Coin Rolling Scams are a form of Confidence Game involving a prop, that being a roll of coins. The scams vary quite a bit, but are fairly simple. You put the wrong type of coin in a roll, or the wrong number of coins in a roll. Then you pay via use of a such a roll, or exchange it for more common currency, to make a profit. The most common victims in such a crime are large busy stores and banks. The more obscure / less circulated the coin, the easier it is to pull the trick, as those accepting it will be less likely to notice that the roll doesn't seem quite right.
Often, the scammer will simultaneously carry one or more rolls that have the opposite problem. This way, if caught, they can claim it was an innocent mistake made while loading the rolls. They may also rely upon the seeming rarity of junk coins to fool the victim into not caring - you might not mind being 50 cents short if you get some weird foreign coin you've never seen before.
This can also be done quite easily with outright counterfeit currency - especially fake banknotes which can be salted into a roll of genuine ones … very few people will check all of them.
Game and Story Use
- This could be used as a way to characterize a petty hoodlum or short-sighted thief. Coin rolling is a pretty low-profit crime, making at best a dollar per roll (in the US at least), and possibly not being worth the time spent shorting rolls. Not the sort of thing you picture the Gentleman Thief or Shadowy Master of the Thieves Guild spending a lot of time to do.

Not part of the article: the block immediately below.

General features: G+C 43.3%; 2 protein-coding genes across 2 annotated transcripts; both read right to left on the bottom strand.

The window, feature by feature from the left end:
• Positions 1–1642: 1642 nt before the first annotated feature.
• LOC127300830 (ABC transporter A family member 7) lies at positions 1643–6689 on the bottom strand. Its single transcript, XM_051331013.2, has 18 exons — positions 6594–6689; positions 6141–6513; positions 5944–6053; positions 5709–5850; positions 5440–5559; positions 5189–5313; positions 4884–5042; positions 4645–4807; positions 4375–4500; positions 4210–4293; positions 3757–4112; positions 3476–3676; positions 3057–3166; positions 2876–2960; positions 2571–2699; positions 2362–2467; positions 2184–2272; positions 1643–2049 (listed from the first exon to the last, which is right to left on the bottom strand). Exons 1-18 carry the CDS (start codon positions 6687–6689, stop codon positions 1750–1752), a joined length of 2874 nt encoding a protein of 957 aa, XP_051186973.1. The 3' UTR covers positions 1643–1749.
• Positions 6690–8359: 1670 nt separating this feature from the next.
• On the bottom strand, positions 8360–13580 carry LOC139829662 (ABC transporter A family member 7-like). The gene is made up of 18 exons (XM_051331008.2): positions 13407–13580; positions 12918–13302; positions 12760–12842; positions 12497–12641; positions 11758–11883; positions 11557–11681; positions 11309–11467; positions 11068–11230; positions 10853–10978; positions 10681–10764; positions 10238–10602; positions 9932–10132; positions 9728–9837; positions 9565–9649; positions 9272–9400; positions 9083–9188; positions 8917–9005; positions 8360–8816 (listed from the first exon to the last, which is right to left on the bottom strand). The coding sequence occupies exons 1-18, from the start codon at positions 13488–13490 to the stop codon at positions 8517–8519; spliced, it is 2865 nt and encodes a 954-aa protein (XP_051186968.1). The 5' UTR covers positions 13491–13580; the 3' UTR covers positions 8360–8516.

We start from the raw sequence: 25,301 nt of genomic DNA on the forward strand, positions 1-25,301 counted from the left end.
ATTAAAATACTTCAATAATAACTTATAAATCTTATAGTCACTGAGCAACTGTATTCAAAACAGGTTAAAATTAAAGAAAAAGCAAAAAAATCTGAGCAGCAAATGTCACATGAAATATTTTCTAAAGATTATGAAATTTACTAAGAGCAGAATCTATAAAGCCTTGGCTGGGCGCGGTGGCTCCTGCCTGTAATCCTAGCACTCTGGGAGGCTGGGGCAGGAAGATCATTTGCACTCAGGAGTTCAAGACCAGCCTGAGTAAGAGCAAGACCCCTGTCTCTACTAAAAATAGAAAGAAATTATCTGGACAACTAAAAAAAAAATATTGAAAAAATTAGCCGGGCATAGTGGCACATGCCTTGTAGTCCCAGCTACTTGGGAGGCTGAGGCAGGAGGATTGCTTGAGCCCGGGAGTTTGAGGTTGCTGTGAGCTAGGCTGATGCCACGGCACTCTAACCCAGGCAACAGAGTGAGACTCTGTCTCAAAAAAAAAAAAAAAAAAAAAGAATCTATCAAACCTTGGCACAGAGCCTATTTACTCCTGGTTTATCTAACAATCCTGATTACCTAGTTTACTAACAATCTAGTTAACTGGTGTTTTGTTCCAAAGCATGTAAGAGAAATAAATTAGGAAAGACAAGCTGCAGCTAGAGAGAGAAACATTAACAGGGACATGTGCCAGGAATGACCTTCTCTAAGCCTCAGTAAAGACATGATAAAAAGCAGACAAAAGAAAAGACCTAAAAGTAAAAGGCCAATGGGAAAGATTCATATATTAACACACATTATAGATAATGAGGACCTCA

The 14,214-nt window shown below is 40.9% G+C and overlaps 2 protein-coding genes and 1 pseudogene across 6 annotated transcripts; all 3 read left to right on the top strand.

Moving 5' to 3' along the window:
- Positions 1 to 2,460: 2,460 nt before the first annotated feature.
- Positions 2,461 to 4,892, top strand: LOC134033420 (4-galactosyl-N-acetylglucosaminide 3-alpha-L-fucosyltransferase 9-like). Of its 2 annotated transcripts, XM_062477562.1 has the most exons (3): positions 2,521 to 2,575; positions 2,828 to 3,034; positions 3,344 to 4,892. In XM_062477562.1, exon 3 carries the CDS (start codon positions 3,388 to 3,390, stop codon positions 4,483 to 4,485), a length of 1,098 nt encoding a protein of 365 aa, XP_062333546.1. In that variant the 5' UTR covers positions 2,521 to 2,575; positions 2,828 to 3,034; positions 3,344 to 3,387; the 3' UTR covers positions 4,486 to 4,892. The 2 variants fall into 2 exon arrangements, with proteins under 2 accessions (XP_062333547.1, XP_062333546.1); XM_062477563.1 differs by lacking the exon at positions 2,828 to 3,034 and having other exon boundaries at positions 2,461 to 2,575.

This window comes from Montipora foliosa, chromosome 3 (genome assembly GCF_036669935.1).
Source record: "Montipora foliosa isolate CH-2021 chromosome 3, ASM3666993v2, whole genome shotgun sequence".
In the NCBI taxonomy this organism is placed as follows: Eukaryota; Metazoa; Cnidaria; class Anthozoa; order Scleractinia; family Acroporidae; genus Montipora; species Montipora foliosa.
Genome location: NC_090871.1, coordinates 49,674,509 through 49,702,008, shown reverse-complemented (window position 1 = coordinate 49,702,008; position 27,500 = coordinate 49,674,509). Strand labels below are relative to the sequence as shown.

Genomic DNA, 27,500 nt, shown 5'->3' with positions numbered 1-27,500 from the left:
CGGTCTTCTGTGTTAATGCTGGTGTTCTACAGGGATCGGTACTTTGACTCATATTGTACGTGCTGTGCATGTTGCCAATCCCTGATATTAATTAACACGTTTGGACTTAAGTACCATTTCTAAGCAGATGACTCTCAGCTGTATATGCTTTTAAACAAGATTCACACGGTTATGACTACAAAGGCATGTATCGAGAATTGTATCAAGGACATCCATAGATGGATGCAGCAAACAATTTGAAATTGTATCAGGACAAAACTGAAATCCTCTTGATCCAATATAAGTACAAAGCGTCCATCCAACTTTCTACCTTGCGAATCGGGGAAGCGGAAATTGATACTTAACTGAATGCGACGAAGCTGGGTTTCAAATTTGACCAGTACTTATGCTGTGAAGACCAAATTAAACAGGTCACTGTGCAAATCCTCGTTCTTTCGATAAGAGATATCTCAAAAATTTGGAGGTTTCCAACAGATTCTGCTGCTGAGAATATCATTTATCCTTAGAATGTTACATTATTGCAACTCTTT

- In a setting with high-value or less standardized coins, such as many fantasy settings, this has more potential.
- If an unscrupulous adventurer has found a treasure chest of platinum coins from an ancient empire, what's to keep him from splitting the horde in half, and filling the bottom part of the chests with less valuable coinage? If he acts quickly, and skips town as soon as he closes the sale on that new suit of full plate, he could get away before the armorsmith has time to fully count or dig to the bottom.
- If the dwarves and gnomes both use golden coins of similar size, but one society uses purer metal (or has a more stable economy, or enchants the coins for luck), mixing the coins in rolls or purses could turn a larger profit.
- This raises the question about all those times when the PCs buy a horse and wagon, magic item, or other large purchase. Who really wants to spend the time counting out over 1,000 silver pieces?1 If you value verisimilitude over ease of play, every large transaction could involve some sort of roll to randomly determine how many coins actually change hands. Above a certain scale (or amongst the orcs) prices might not be set as a three- or four-digit number of coins, but rather as "two large sacks" of gold.
- Of course, some rather bloody tales of vengeance could start with a chest of gold pieces that turns out short-stuffed or gold bricked.
- Where bullion coins are involved, 1,000 silver pieces might instead be specified by mass (about 1 stone, 5&13 by D&D standards) - counterfeit coins may be heavier or lighter and so complicate matters.
- A minor thug buys a lot of discontinued coins for cheap at an auction or online, and uses them to fill rolls in a scam. Later, he learns that the victim (that he just made a few bucks off) just struck it rich because of a very valuable old coin (that might have come from one of those rolls). The thug now decides the coin (or rather, the profit from it) belongs to him, and so he goes after the victim again, this time in a far more overt (and possibly violent) way.
- This might be quite a good way to catch the scammer - spread rumours that "some idiot tried to coin roll me and managed to pass me off a (rare coin) worth (a lot)" … when he tries for a cut, you get a chance to identify him and take appropriate action.
- A possibility if your goal is to ruin your mark or a large number of people instead of to make a quick buck is to use coins that are fake, cursed, painted with slow-acting contact poison, or otherwise harmful to handle.